The Big Battle in most MCU films has some commonalities that have become, if not wearisome, at least repetitive. (When the lights came up at the end of the film my daughter looked at me and said, “Thank GOD they didn’t have the half-hour city-destroying scene at the end!”) Derrickson wanted his battle to be different:
It was literally the play on that whole, ‘Oh, every Marvel movie ends with a city being destroyed during a fight, and then a portal that opens is closed just in time’. I said, ‘Well, dammit, we’re going to un-destroy a city and we’re gonna leave the portal open and Strange is going to go into it and we’re going to see what’s on the other side. That’s how fresh my movie is, dammit!’
No matter what the credits say, Feige is the “head writer”
There was likely little doubt already about this point, but no matter what anyone on the set may think, Kevin Feige is the man in charge,
Kevin is the ‘head writer’ when it comes to the integration of the different stories. He once came up to me on set and said, ‘So, in Thor: Ragnarok, this is what’s going to happen… And then this is going to work into Infinity War.’ I remember thinking, This information I’m getting is the most coveted information in the world of entertainment. I thought, I have so much power now! If I tweeted this, I could create a global crisis! Within 24 hours, I had forgotten it all.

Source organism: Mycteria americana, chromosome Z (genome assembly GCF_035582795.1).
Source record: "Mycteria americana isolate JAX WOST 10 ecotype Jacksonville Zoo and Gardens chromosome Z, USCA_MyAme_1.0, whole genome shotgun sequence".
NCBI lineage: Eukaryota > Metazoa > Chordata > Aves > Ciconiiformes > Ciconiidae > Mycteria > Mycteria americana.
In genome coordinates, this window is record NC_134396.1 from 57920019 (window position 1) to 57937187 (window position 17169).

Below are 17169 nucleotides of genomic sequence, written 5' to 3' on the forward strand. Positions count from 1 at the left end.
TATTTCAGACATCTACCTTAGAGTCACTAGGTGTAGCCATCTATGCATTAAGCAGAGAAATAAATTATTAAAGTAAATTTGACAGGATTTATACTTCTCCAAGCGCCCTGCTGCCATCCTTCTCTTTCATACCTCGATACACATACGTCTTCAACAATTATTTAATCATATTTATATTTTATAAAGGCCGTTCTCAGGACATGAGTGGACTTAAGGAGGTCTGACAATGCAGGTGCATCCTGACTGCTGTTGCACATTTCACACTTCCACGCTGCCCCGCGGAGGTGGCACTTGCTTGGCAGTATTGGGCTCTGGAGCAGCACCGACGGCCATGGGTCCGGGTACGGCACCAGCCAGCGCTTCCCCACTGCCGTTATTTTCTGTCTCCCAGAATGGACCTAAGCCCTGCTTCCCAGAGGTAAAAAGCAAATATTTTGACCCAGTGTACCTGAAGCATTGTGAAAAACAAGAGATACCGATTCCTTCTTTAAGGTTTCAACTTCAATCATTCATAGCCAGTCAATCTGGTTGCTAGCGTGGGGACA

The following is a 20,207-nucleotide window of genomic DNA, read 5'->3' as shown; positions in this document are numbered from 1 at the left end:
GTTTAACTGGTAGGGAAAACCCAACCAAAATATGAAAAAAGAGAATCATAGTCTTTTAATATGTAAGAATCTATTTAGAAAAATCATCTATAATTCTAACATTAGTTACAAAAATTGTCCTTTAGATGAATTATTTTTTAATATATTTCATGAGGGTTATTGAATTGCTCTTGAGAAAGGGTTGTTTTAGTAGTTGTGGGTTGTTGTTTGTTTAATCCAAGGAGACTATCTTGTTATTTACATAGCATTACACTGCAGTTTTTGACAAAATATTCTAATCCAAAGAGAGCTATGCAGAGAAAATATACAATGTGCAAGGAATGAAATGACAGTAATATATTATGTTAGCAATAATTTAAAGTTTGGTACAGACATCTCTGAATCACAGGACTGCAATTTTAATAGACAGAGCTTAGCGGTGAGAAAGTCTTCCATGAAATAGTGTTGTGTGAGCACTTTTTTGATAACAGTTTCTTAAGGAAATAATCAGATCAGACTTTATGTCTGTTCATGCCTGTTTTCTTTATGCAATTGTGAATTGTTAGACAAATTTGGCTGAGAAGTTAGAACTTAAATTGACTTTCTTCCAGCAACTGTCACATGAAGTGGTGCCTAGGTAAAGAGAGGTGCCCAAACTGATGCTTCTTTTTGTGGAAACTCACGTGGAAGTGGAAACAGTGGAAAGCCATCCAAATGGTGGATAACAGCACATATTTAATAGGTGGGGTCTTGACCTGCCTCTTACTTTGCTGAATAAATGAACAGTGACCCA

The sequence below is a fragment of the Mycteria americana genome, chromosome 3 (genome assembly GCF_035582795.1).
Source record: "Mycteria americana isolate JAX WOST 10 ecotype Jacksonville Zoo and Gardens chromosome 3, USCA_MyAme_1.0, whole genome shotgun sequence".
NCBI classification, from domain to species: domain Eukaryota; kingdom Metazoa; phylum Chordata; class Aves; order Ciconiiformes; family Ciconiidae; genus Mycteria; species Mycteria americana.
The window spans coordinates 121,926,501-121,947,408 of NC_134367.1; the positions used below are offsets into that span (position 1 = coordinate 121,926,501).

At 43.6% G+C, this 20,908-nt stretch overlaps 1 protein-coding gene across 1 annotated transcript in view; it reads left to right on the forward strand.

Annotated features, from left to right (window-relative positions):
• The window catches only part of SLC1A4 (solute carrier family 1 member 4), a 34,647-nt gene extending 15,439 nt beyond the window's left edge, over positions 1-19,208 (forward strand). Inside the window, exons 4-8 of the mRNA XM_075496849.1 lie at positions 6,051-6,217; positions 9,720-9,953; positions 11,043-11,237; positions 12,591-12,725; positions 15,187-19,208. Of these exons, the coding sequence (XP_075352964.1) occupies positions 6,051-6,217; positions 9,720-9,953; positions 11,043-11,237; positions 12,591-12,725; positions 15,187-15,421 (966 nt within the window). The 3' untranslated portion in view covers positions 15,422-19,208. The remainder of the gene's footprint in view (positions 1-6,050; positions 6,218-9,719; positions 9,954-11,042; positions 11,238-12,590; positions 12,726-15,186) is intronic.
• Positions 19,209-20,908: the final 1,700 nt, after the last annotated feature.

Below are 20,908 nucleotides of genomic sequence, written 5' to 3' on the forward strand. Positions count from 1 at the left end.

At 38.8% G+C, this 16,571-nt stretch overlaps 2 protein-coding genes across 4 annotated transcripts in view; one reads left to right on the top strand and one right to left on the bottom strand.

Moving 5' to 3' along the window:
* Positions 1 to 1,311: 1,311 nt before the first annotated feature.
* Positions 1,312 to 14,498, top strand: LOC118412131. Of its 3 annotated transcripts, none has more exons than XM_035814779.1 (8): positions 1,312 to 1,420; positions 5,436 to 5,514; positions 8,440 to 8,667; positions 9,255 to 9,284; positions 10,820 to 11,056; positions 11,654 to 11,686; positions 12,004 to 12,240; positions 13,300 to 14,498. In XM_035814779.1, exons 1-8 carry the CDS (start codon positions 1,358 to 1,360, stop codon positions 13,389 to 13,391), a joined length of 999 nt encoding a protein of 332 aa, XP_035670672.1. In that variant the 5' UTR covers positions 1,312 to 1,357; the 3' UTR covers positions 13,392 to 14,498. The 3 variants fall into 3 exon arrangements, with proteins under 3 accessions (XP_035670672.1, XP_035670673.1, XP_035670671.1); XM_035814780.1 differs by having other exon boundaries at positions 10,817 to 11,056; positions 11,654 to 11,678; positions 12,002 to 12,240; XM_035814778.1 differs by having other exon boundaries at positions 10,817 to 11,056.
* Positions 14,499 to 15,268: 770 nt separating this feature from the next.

How many deaths…?
Once Strange comes face-to-giant-face with Dormammu, the villain is outwitted by the good Doctor through his mucking about with time using the Eye of Agamotto. During this battle it shows the time loop over and over again with Strange dying each time. Perhaps a dozen times, though it’s certainly suggested that this “battle” has been compressed and it went on much longer. An earlier script had that fact more than just suggested:
We had a line where Strange said, ‘We’ve been through this a thousand times.” Literally. I fancied the idea that they went through it thousands of times before Dormammu finally realized he wasn’t going to get out of it.
Another early script had a promotion for Strange
While on the topic of early versions of the script, Derrickson told Empire that the Sorcerer Supreme title was almost Strange’s:
We had script versions where he became Sorcerer Supreme. We just had so many problems with that. It’s premature. Once he’s blown through to the New York sanctum, he’s only accepted his role as a sorcerer in conflict for 24 hours. He’s a long way from being Sorcerer Supreme. I think the comics took like ten years before he actually became the Sorcerer Supreme.”
Mordo’s ‘fundamental’ change
While Mordo’s switch to the dark side surprised no one who knew the comics at all, Derrickson was intrigued by the character and made sure to show his heroic nature and how Mordo’s beliefs line up in a way with his own.